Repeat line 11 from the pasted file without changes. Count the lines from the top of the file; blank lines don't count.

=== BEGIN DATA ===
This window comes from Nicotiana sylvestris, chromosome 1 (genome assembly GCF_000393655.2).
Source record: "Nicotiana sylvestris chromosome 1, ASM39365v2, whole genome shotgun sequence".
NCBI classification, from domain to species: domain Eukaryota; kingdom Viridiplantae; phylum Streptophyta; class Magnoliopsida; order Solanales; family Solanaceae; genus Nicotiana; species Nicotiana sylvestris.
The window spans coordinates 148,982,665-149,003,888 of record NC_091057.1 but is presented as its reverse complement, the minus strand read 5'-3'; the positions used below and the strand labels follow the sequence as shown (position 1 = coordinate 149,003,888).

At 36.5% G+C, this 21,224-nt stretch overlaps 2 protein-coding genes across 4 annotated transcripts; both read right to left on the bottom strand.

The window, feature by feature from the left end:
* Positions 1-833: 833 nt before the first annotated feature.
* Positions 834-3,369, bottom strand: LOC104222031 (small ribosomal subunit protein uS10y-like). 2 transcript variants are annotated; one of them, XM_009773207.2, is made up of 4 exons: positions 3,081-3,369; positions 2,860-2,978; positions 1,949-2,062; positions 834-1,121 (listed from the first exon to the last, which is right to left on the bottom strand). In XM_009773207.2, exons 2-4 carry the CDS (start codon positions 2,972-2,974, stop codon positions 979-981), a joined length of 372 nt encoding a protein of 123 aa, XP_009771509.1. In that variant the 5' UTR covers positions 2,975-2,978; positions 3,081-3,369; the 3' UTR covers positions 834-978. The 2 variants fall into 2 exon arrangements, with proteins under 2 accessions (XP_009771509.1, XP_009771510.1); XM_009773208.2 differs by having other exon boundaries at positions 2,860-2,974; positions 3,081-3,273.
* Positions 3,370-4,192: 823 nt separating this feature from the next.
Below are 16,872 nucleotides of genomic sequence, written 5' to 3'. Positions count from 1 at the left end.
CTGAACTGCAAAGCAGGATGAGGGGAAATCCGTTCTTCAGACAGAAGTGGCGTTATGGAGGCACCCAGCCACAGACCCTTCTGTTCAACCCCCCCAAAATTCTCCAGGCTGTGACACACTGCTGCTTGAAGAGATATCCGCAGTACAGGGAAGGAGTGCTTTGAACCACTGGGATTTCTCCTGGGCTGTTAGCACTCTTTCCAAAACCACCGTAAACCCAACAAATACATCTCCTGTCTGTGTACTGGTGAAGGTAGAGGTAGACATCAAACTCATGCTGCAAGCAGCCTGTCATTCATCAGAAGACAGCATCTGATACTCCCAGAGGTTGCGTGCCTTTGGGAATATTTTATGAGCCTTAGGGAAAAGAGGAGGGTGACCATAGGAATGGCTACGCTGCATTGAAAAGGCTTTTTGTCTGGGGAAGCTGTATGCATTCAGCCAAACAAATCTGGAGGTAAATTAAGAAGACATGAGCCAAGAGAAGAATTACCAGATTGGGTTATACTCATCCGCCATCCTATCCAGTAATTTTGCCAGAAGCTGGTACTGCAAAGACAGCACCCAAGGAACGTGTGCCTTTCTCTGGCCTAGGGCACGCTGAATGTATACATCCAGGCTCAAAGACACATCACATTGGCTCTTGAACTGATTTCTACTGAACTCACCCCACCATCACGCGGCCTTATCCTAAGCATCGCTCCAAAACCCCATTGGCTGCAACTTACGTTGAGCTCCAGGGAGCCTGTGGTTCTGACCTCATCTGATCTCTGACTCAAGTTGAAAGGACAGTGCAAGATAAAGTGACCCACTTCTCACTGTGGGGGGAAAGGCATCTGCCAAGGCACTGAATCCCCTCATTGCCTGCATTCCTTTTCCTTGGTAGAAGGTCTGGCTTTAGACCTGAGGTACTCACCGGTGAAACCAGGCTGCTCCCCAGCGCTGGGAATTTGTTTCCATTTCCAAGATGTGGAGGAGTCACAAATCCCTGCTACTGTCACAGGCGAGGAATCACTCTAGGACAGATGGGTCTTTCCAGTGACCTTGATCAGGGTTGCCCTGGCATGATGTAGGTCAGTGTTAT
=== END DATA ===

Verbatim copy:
CTGAACTGCAAAGCAGGATGAGGGGAAATCCGTTCTTCAGACAGAAGTGGCGTTATGGAGGCACCCAGCCACAGACCCTTCTGTTCAACCCCCCCAAAATTCTCCAGGCTGTGACACACTGCTGCTTGAAGAGATATCCGCAGTACAGGGAAGGAGTGCTTTGAACCACTGGGATTTCTCCTGGGCTGTTAGCACTCTTTCCAAAACCACCGTAAACCCAACAAATACATCTCCTGTCTGTGTACTGGTGAAGGTAGAGGTAGACATCAAACTCATGCTGCAAGCAGCCTGTCATTCATCAGAAGACAGCATCTGATACTCCCAGAGGTTGCGTGCCTTTGGGAATATTTTATGAGCCTTAGGGAAAAGAGGAGGGTGACCATAGGAATGGCTACGCTGCATTGAAAAGGCTTTTTGTCTGGGGAAGCTGTATGCATTCAGCCAAACAAATCTGGAGGTAAATTAAGAAGACATGAGCCAAGAGAAGAATTACCAGATTGGGTTATACTCATCCGCCATCCTATCCAGTAATTTTGCCAGAAGCTGGTACTGCAAAGACAGCACCCAAGGAACGTGTGCCTTTCTCTGGCCTAGGGCACGCTGAATGTATACATCCAGGCTCAAAGACACATCACATTGGCTCTTGAACTGATTTCTACTGAACTCACCCCACCATCACGCGGCCTTATCCTAAGCATCGCTCCAAAACCCCATTGGCTGCAACTTACGTTGAGCTCCAGGGAGCCTGTGGTTCTGACCTCATCTGATCTCTGACTCAAGTTGAAAGGACAGTGCAAGATAAAGTGACCCACTTCTCACTGTGGGGGGAAAGGCATCTGCCAAGGCACTGAATCCCCTCATTGCCTGCATTCCTTTTCCTTGGTAGAAGGTCTGGCTTTAGACCTGAGGTACTCACCGGTGAAACCAGGCTGCTCCCCAGCGCTGGGAATTTGTTTCCATTTCCAAGATGTGGAGGAGTCACAAATCCCTGCTACTGTCACAGGCGAGGAATCACTCTAGGACAGATGGGTCTTTCCAGTGACCTTGATCAGGGTTGCCCTGGCATGATGTAGGTCAGTGTTAT